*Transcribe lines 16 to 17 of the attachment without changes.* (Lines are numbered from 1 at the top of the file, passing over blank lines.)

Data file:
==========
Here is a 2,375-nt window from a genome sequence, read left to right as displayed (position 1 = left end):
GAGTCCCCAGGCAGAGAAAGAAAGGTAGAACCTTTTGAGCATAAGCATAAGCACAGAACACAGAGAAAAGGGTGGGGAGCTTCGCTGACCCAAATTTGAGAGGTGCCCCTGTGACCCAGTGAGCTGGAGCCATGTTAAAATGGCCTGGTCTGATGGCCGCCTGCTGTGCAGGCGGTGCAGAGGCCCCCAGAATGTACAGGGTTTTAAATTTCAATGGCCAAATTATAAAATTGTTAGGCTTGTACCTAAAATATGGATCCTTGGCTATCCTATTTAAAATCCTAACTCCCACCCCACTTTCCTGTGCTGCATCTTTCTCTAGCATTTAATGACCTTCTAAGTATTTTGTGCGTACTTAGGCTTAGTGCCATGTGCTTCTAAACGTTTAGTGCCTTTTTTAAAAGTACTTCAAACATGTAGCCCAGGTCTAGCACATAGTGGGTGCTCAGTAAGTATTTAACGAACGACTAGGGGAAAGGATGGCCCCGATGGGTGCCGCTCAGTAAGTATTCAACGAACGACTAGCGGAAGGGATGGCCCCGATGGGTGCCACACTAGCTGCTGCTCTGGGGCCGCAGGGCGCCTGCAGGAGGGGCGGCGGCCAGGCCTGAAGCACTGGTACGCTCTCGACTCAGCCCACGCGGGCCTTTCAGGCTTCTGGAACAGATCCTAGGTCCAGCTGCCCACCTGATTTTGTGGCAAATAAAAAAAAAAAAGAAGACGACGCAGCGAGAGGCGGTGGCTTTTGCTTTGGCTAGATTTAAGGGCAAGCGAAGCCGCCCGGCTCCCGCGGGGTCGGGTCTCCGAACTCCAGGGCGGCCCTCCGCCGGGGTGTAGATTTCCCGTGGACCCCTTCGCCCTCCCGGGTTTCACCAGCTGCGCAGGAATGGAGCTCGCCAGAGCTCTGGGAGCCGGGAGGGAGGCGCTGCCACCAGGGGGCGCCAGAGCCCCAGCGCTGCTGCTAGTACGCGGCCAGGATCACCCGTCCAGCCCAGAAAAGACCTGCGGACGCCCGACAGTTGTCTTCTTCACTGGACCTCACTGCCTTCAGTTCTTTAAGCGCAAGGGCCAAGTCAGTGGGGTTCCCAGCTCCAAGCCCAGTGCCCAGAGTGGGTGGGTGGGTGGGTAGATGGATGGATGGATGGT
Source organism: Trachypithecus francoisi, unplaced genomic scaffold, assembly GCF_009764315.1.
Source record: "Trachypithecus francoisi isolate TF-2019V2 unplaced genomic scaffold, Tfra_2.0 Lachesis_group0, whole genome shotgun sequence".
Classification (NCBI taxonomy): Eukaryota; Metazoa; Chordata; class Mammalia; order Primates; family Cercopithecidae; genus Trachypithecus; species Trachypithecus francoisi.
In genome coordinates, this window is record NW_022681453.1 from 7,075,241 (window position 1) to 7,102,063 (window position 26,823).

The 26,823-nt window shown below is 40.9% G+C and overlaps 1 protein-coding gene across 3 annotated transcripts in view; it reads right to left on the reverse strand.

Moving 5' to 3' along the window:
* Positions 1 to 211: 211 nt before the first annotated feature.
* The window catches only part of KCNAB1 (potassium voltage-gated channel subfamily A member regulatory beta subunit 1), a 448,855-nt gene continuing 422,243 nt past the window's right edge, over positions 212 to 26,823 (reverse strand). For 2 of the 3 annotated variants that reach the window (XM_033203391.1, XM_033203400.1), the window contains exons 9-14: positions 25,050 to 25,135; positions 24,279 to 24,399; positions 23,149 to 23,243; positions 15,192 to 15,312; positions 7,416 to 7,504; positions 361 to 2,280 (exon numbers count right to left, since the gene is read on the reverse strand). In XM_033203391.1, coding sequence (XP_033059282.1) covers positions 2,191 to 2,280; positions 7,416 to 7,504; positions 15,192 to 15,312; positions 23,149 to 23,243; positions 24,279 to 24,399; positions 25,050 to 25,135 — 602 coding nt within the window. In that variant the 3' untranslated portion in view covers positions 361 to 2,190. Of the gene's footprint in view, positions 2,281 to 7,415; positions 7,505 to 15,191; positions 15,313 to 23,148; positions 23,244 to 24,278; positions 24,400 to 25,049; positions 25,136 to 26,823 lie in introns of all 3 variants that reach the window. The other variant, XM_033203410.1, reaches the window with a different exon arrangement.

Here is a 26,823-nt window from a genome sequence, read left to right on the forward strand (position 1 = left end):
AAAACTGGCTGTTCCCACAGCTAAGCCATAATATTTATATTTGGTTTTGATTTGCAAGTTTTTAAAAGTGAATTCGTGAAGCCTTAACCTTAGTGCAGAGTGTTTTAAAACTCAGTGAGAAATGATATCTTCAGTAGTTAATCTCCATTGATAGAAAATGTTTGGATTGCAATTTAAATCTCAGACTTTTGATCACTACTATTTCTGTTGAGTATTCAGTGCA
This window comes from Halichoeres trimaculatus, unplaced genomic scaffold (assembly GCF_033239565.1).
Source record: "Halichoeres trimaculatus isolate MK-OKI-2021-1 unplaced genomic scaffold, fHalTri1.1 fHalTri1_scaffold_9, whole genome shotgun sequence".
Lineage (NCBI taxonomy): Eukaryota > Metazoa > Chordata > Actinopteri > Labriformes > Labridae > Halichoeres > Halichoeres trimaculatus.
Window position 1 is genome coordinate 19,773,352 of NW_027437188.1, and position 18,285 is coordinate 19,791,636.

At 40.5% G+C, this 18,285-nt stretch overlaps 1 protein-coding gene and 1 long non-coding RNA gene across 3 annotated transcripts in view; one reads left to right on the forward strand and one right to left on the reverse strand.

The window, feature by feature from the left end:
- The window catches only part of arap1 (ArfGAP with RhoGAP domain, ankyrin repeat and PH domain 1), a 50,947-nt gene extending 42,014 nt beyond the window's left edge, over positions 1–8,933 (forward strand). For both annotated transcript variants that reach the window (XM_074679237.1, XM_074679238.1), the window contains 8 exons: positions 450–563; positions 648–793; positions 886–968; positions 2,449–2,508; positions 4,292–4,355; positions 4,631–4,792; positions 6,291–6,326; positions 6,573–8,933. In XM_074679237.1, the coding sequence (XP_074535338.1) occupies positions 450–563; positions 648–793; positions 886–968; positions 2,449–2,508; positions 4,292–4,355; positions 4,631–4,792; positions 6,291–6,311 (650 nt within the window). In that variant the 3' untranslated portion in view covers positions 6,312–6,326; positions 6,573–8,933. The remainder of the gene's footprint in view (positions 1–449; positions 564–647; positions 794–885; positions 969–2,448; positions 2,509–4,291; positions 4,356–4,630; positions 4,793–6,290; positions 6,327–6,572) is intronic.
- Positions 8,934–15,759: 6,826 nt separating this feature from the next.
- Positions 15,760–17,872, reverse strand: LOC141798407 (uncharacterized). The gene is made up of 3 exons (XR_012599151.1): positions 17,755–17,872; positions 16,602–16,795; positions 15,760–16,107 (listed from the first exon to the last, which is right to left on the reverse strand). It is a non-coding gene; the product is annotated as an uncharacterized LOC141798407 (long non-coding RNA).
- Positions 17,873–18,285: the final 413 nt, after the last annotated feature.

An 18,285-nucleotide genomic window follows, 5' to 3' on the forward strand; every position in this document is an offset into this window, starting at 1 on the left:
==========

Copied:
Window position 1 is genome coordinate 19,773,352 of NW_027437188.1, and position 18,285 is coordinate 19,791,636.

At 40.5% G+C, this 18,285-nt stretch overlaps 1 protein-coding gene and 1 long non-coding RNA gene across 3 annotated transcripts in view; one reads left to right on the forward strand and one right to left on the reverse strand.